The results above show us the top 10 books in our data. We saw that the max score in our data was 5.0 but we don’t see any books in the above result with a score of 5.0. Indeed, we have filtered these books according to the number of notes. We’ve made sure that all of the books we have in the above results have a decent rating. There may be books in the data that may have only 1 or 2 notes may be rated 5.0. We want to avoid such books, which is why we used this type of filtering.

Let’s go ahead and take a look at some of the top authors in our data. We’ll rank them according to the number of books they’ve written as long as those books are present in the data:

top 10 authors: book recommendation system

From the above chart, Stephen King and P.G. Wodehouse have the most books in the data. Both authors have 40 books in our dataset followed by Rumiko Takahashi and Orson Scott Card.

Next, we’ll take a look at which books have been reviewed the most. We have the average rating column in our data and also the number of times a particular book has been rated. We will try to use this column to find the most commented books present in our data:

most rated books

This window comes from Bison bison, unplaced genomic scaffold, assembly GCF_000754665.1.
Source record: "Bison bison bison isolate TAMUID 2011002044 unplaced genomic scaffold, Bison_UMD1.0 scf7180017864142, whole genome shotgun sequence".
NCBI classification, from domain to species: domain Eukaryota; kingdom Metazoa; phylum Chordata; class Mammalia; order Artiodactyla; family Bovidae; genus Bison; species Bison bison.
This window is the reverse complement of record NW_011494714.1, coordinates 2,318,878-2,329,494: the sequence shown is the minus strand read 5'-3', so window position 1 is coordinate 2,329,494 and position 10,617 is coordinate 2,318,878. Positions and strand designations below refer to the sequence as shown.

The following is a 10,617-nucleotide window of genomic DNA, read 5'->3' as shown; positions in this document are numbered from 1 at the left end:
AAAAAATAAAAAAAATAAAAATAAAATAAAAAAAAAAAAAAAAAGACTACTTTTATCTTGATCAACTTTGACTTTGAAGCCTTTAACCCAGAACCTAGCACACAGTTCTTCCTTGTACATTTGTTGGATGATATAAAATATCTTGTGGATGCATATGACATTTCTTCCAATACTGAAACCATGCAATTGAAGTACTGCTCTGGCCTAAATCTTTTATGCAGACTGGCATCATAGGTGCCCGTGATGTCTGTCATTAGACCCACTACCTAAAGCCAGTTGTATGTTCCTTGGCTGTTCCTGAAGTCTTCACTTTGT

We can see that Twilight has been rated more times than any other book! Also, these ratings are all in the millions! So that means Twilight has been reviewed over 4 million times, followed by The Hobbit or There and Back Again and The Catcher in the Rye which has been reviewed over 2 million times.

Let’s try to find a relation between our average score and the number of scores. We are doing this to see how we can use these columns in our recommendation. We will also check the distribution of average scores with the number of pages in a book, the language used in the book and the number of text reviews:

average ratings of books
correlation: book recommendation system

After comparing the average rating with the different columns, we can continue to use the language and number of ratings for our recommendation system. Still, the other columns didn’t make much sense and using them might not help us to a great extent so we could omit them.

I will make a copy of our original data just to be safe so that we are safe in case we mess anything up:

df2 = df.copy()

Data Preparation:

We are now going to create a new column called ‘rating_between’. We will divide our average rating column into different categories such as rating between 0 and 1, 1 and 2, etc. This will work as one of the features that we will build into our model so that it can make better predictions: